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Berkowitz: Need for Rediscovery of Common Ground

While many prominent conservatives have been quick to disagree with Dinesh D'Souza's "The Enemy at Home," Alan Wolfe's scathing New York Times review of D'Souza's book and his call for excommunication of the conservative intellectual has met with little reaction from the left, says Professor Peter Berkowitz, writing for The Weekly Standard.

"Wolfe, it would seem, believes that one set of standards applies to conservative intellectuals, and another to intellectuals, like himself, who are on the left," writes Berkowitz, arguing that political disagreements in America are "not over rival conceptions of the political good but rather over competing ideas of what policies best serve individual freedom and equality under law."

Excommunication for Thee...; Alan Wolfe's self-incriminating attack on Dinesh D'Souza, The Weekly Standard, February 26, 2007. By Peter Berkowitz.

Excerpt:
"To claim that by promoting, among other things, abortion, gay marriage, pornography, and atheism, the cultural left presents a threat to America as grave as that posed by radical Islam is seriously wrong and foolishly divisive. To make such an argument while America is at war with a fanatical adversary who regards all Americans as combatants and who seeks not concessions or reforms but America's annihilation is to blur critical issues when the rediscovery of our common ground is what is urgently called for.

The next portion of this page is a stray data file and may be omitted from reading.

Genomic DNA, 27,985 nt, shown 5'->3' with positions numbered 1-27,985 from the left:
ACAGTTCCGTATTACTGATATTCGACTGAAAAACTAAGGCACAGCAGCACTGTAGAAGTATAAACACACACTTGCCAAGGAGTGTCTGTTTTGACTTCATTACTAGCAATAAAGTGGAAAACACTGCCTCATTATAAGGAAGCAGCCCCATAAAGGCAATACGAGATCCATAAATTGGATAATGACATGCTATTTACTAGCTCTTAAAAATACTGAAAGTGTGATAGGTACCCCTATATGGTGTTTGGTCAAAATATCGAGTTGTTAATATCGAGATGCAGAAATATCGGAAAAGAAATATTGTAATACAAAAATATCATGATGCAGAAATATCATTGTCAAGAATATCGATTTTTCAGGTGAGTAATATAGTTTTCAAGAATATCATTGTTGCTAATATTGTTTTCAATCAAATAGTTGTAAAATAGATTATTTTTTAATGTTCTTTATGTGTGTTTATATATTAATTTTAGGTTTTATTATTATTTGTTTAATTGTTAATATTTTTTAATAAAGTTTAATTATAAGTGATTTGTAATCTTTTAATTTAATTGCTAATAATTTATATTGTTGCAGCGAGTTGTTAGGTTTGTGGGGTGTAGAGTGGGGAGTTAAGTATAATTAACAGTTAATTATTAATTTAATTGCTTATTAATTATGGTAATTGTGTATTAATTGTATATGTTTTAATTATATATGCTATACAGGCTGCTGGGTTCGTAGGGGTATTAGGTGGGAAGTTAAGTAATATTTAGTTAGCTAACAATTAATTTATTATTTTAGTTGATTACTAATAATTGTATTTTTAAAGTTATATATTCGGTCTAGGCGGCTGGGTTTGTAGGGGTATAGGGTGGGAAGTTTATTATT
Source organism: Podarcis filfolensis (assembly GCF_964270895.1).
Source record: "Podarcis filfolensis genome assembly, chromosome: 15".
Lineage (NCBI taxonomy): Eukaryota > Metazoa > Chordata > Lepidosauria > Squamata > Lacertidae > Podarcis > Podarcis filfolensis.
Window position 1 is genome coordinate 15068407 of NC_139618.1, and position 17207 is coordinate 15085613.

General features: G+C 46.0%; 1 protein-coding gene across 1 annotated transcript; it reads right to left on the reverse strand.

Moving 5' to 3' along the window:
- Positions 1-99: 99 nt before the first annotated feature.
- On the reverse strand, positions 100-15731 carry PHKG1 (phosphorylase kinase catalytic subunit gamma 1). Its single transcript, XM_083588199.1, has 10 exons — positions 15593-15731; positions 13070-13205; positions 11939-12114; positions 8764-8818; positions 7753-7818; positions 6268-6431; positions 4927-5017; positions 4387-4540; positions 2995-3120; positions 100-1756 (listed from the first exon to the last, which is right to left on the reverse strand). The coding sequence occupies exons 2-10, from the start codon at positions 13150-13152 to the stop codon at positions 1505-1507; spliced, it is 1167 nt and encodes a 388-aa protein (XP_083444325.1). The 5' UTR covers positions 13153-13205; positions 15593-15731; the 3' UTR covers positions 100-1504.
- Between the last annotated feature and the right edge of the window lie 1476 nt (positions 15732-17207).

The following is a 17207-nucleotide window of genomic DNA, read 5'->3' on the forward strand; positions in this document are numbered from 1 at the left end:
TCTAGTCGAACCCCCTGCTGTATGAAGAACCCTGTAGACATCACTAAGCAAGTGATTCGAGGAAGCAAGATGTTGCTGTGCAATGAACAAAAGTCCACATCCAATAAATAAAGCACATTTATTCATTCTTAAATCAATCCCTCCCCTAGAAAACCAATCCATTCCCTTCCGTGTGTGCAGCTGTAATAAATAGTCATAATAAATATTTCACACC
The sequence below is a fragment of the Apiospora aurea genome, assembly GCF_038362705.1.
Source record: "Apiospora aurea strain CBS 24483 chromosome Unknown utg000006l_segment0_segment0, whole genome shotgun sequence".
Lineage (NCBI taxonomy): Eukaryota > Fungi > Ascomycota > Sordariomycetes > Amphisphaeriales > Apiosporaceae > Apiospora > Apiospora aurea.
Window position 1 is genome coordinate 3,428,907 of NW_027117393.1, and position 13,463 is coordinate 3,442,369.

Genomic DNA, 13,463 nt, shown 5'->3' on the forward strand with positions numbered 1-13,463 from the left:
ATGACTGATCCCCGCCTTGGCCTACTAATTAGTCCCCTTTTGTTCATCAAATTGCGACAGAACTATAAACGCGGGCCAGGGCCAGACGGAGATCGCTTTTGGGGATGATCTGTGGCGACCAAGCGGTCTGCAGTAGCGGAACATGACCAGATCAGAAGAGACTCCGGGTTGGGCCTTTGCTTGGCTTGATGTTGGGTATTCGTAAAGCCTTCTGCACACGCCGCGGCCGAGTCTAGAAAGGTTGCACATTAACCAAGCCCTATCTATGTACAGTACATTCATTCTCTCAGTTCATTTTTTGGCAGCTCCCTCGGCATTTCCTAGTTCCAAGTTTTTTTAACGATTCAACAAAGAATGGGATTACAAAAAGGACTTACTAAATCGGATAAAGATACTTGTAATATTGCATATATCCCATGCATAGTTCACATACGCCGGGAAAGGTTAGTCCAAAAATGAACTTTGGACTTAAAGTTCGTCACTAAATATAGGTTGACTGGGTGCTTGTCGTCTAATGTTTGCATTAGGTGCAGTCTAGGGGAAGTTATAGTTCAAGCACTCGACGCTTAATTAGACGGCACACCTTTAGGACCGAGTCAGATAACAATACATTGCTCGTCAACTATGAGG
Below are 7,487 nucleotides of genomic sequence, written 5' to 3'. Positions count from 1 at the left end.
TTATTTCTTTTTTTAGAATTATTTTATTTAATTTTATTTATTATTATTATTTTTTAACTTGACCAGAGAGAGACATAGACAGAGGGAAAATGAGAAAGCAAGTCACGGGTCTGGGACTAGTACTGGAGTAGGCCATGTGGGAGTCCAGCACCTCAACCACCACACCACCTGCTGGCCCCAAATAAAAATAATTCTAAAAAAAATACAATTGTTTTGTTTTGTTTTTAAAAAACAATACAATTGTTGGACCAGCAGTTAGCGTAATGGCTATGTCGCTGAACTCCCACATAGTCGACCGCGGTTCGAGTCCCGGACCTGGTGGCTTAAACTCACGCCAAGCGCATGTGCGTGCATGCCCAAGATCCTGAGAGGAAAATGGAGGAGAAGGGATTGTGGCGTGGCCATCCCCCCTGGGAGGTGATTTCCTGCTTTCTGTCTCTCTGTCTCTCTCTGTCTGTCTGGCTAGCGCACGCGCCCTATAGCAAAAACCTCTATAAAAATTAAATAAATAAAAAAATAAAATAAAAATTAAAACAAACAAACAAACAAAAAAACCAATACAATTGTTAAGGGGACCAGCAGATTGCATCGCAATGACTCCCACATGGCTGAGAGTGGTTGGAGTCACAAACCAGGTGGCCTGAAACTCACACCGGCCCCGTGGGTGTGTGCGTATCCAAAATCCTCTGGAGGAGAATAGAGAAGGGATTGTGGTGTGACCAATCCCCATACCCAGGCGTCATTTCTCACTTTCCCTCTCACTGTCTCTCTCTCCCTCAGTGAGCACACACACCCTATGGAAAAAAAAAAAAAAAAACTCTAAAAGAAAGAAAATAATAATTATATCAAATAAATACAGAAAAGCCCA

"So Wolfe is on solid ground with his hard-hitting criticism of The Enemy at Home and certainly has plenty of company on the right. Prominent and widely read conservative websites including HughHewitt, Power Line, FrontPageMagazine, and National Review Online have found severe flaws in the book, as has D'Souza's and my Hoover colleague, military historian Victor Davis Hanson, at Townhall.com and Real Clear Politics.

"Wolfe's attack, though, is distinguished by his demand that decent and honorable conservatives 'distance themselves, quickly and cleanly' from D'Souza. Apparently, conservatives who fail to promptly and unambiguously pronounce anathema are tainted by and complicit in D'Souza's errors and excesses. This is more than ironic coming from a writer who, like D'Souza, darkly proclaimed that America is menaced by an enemy at home. For Wolfe, as it happens, the enemy within does not arise from the cultural left but rather springs from Republicans and the right. His thesis no more withstands scrutiny than does D'Souza's, but by comparison has received very little."

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